Last November physical pain became a constant part of my life. It happened first via a small operation and subsequent recovery, and then from a condition that was misdiagnosed several times before finding appropriate treatment. I’ve been in moderate to severe pain every day for over 3 months, with most of that pain in my head. I wanted to write about observations from this experience.

I’m guessing I’m not alone as a millennial in having my first experience with chronic pain recently. As a generation, we are approaching middle age. Our generation will soon have to deal with designing for an aging population because we will be that population ourselves.

Here are some observations from the last few months.

Pain lowered my cognitive load. It sapped my attention demanding that I focus more energy on the task at hand so I could compartmentalize the pain temporarily. I track my tasks and my hours spent, and I could see my productivity dip and my urge to distract myself increase. Long video calls went from exhausting to demoralizing. I would pour extra energy into note taking to keep myself focused only to be exhausted for my actual work. I’m a relatively productive person but pain made me feel like a failure for not keeping up with my normal pace.

Pain means more time on self care, less time on everything else. In a day without pain self-care was often “nice-to-have”, but those activities have since become must-haves that I need to function. In addition, I’ve had to spend many weekday hours seeking treatment. I’d estimate I’ve gotten work done at 50% of my normal rate, less at times.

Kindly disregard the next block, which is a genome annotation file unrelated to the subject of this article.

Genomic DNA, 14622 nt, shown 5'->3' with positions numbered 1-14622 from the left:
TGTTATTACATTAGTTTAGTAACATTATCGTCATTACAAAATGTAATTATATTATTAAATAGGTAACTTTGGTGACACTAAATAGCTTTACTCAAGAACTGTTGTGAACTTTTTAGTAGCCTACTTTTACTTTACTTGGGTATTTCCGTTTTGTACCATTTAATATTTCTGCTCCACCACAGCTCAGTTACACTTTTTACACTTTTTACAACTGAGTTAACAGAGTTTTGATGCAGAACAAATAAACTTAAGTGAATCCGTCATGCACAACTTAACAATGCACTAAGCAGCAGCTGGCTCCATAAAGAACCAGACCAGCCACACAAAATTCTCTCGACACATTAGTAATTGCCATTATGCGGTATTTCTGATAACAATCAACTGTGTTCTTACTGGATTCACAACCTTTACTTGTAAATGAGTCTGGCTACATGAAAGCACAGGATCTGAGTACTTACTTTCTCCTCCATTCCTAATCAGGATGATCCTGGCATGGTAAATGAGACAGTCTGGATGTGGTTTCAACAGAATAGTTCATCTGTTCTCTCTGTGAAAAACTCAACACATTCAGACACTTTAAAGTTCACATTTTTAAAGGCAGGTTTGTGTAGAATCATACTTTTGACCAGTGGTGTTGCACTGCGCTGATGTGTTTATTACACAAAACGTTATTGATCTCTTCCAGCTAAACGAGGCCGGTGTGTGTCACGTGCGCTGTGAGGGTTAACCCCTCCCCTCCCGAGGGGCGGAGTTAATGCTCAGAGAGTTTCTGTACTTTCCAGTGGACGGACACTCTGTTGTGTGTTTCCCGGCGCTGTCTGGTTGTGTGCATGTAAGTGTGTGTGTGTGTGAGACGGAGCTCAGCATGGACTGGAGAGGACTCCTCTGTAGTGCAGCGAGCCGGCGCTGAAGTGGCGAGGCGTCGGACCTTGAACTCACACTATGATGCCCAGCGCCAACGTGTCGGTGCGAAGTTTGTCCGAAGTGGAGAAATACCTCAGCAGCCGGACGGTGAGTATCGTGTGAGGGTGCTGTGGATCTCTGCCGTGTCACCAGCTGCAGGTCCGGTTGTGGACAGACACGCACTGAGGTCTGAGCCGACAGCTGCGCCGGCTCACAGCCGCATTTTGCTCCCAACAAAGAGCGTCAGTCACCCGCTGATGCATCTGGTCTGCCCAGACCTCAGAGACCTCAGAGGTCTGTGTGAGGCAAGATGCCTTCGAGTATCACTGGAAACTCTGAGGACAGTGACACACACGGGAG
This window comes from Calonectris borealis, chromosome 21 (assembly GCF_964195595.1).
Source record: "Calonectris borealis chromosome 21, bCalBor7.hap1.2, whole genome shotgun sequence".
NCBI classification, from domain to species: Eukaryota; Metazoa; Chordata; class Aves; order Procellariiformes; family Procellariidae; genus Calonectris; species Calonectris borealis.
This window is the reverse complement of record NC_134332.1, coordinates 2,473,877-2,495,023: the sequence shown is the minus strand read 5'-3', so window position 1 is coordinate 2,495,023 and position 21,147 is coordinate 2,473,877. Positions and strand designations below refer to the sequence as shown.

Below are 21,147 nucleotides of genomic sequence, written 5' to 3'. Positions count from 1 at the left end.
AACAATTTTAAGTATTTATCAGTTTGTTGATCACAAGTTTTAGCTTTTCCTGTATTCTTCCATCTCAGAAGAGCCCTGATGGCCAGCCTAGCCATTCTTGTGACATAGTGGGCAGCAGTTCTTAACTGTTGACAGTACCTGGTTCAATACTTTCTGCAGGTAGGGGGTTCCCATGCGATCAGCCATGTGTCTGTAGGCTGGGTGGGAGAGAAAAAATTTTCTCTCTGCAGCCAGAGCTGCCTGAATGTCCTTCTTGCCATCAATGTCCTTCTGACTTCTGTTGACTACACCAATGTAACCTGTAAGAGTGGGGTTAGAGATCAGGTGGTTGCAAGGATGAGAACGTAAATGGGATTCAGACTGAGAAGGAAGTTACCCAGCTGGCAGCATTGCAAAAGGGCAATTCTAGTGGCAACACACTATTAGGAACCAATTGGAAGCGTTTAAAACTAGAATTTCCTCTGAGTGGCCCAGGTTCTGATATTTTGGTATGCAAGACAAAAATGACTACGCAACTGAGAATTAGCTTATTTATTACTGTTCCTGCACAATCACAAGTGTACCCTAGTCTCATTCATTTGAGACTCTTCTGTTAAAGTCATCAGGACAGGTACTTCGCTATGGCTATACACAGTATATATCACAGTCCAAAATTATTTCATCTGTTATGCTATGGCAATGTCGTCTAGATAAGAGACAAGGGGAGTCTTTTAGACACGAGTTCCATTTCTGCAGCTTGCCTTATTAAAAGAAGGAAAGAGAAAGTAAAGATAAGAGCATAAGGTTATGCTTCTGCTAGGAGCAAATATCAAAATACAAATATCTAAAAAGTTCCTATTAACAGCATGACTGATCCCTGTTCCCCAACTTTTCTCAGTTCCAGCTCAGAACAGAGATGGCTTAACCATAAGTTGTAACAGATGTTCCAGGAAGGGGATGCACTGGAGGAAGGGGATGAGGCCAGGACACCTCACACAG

One take away for myself is that accessibility needs to account for the cognitive disadvantage pain and age puts us at. Some of our users are experiencing this now regardless of what you design, and if you’re in healthcare there’s a good chance many of your users deal with these issues. How can we design experiences that account for the drop in cognitive load, that gently guide people using our products?

My father recently attempted and failed to schedule his COVID vaccination because the system was poorly designed for anyone and not at all designed with senior citizens in mind. In response David Sexton, a coworker who depends on accessible technologies on a daily basis, commented that the presence of accessibility “is life or death literally”. On a positive note, my father is a belligerent person, and this bravado led him to drive down to the vaccination site and complain about his crappy experience. They vaccinated him on the spot.

Former Apple designer and partner at Nielsen / Norman group Bruce Tognazzini said in a workshop I attended “It’s not a question of if you will become disabled, but when.” We should heed those words. Our generation needs to prepare for the fact that we will no longer be the tech savvy youngsters we’ve been for the last 20 years. Another generation will soon be in the drivers’ seat, filled with all the bluster and energy we once had. We will need them to help us create accessible products to help us navigate the world.

Finally, I want to acknowledge that though I’ve been doing my best to consider accessibility and bias in my choices as a designer for a while, this has opened up new realizations and added to my reading list. Add your favorite resources / articles / books in the comments.

Husband, father, queer person. Product designer currently building financial tools at Workday.